Pratik A. Shah, until recently an assistant to the solicitor general at the U.S. Department of Justice, has joined the law firm of Akin Gump Strauss Hauer & Feld LLP to co-lead its Supreme Court practice.
He will also be a partner in the national appellate practice in the firm’s office in Washington, D.C.
Shah had served since 2008 in the Solicitor General’s office, where he argued 13 cases before the U.S. Supreme Court and authored merits briefs in 10 other cases. His work covered issues ranging from same-sex marriage to securities law and from tax law to Indian and environmental law.
He told India-West Aug. 13 that the Solicitor’s Office has been “a special place” for the “last five and a half years.”
“I’m ready for the next challenge…to broaden my skills set,” he said.
At Akin Gump, the Indian American lawyer pointed out, he will not only lead the prestigious Supreme Court practice, but will be helping build a broad litigation practice encompassing international law, matters before courts of appeals and a wide range of legal issues.
Born in Akron, Ohio, where his parents, both immigrants from India, still live, Shah and his wife, Nirali, have two sons.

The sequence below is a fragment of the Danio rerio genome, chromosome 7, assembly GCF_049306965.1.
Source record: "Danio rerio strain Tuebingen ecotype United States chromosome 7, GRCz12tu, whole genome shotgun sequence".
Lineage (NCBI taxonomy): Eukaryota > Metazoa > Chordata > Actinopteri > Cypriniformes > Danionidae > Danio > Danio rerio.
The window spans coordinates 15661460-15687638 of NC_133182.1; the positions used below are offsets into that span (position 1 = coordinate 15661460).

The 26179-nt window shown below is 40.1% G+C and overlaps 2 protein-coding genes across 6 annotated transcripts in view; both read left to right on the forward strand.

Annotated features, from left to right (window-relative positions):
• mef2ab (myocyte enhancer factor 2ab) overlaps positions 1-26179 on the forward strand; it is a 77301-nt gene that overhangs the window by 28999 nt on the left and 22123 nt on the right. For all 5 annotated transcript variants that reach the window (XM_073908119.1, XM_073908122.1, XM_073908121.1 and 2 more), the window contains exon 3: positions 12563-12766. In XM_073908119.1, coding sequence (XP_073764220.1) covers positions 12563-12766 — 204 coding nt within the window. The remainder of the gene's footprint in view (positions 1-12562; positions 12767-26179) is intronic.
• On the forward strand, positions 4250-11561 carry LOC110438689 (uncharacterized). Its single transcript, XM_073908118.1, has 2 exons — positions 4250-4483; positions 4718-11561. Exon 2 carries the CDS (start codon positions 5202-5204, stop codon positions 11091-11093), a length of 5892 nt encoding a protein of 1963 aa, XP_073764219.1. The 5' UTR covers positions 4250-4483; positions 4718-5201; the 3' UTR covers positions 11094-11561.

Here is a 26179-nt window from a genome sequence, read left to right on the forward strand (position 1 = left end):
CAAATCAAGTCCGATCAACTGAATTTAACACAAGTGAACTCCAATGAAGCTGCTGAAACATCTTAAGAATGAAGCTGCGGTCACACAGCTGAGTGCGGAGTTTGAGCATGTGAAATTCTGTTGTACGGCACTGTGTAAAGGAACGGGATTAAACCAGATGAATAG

He previously worked at another large international law firm in its appellate and Supreme Court practice.
Akin Gump chair Kim Koopersmith said in a statement, “Akin Gump has one of the finest Supreme Court and appellate practices in the country and Pratik’s intellectual skills, courtroom experience and sterling credentials as a Supreme Court advocate will add tremendously to the quality and depth of the service we offer clients."
Shah said in a statement, “Joining Akin Gump is a tremendous opportunity for me. The firm’s reputation and achievements are known to everyone in the industry.”
Shah was a Hugo Black Faculty Fellow at the University of Alabama School of Law, where he taught and wrote about constitutional law. Before that, he clerked for Supreme Court Justice Stephen G. Breyer and Judge William A. Fletcher of the U.S. Court of Appeals for the 9th Circuit.
For his advocacy before the Supreme Court, Shah received the IRS National Chief Counsel Award for Hall v. United States (2012) and the Justice Department, Environment & Natural Resources Division, Special Commendation for United States v. Jicarilla Apache Nation (2011).
Shah has a B.S.E. in chemical engineering from Princeton, where he was awarded the Othmer Prize in chemical engineering and the Glickman Prize for community service. He received his J.D. from the University of California, Berkeley School of Law in 2001.